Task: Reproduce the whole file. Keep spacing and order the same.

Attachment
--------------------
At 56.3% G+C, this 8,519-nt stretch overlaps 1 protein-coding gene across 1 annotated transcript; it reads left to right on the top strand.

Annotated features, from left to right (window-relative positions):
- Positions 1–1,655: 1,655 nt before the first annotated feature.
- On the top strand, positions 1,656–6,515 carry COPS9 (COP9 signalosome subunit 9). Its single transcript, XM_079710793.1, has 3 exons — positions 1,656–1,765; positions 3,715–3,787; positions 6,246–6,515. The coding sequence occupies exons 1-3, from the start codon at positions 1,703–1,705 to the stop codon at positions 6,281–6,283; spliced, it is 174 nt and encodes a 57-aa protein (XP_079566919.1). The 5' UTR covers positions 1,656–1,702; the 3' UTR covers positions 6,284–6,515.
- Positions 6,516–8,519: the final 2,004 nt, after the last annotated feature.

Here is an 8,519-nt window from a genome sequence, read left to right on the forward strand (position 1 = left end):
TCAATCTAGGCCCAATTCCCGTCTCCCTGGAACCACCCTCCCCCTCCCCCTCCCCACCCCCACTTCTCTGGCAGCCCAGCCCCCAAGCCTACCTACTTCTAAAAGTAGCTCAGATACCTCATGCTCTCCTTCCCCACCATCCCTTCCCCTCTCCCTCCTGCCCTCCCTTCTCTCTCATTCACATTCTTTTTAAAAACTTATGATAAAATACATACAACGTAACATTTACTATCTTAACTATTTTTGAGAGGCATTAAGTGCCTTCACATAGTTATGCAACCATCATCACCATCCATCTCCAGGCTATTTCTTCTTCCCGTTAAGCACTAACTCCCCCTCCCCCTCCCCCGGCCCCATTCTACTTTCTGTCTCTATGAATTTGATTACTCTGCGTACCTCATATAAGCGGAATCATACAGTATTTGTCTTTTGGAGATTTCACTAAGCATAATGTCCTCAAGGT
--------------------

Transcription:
At 56.3% G+C, this 8,519-nt stretch overlaps 1 protein-coding gene across 1 annotated transcript; it reads left to right on the top strand.

Annotated features, from left to right (window-relative positions):
- Positions 1–1,655: 1,655 nt before the first annotated feature.
- On the top strand, positions 1,656–6,515 carry COPS9 (COP9 signalosome subunit 9). Its single transcript, XM_079710793.1, has 3 exons — positions 1,656–1,765; positions 3,715–3,787; positions 6,246–6,515. The coding sequence occupies exons 1-3, from the start codon at positions 1,703–1,705 to the stop codon at positions 6,281–6,283; spliced, it is 174 nt and encodes a 57-aa protein (XP_079566919.1). The 5' UTR covers positions 1,656–1,702; the 3' UTR covers positions 6,284–6,515.
- Positions 6,516–8,519: the final 2,004 nt, after the last annotated feature.

Here is an 8,519-nt window from a genome sequence, read left to right on the forward strand (position 1 = left end):
TCAATCTAGGCCCAATTCCCGTCTCCCTGGAACCACCCTCCCCCTCCCCCTCCCCACCCCCACTTCTCTGGCAGCCCAGCCCCCAAGCCTACCTACTTCTAAAAGTAGCTCAGATACCTCATGCTCTCCTTCCCCACCATCCCTTCCCCTCTCCCTCCTGCCCTCCCTTCTCTCTCATTCACATTCTTTTTAAAAACTTATGATAAAATACATACAACGTAACATTTACTATCTTAACTATTTTTGAGAGGCATTAAGTGCCTTCACATAGTTATGCAACCATCATCACCATCCATCTCCAGGCTATTTCTTCTTCCCGTTAAGCACTAACTCCCCCTCCCCCTCCCCCGGCCCCATTCTACTTTCTGTCTCTATGAATTTGATTACTCTGCGTACCTCATATAAGCGGAATCATACAGTATTTGTCTTTTGGAGATTTCACTAAGCATAATGTCCTCAAGGT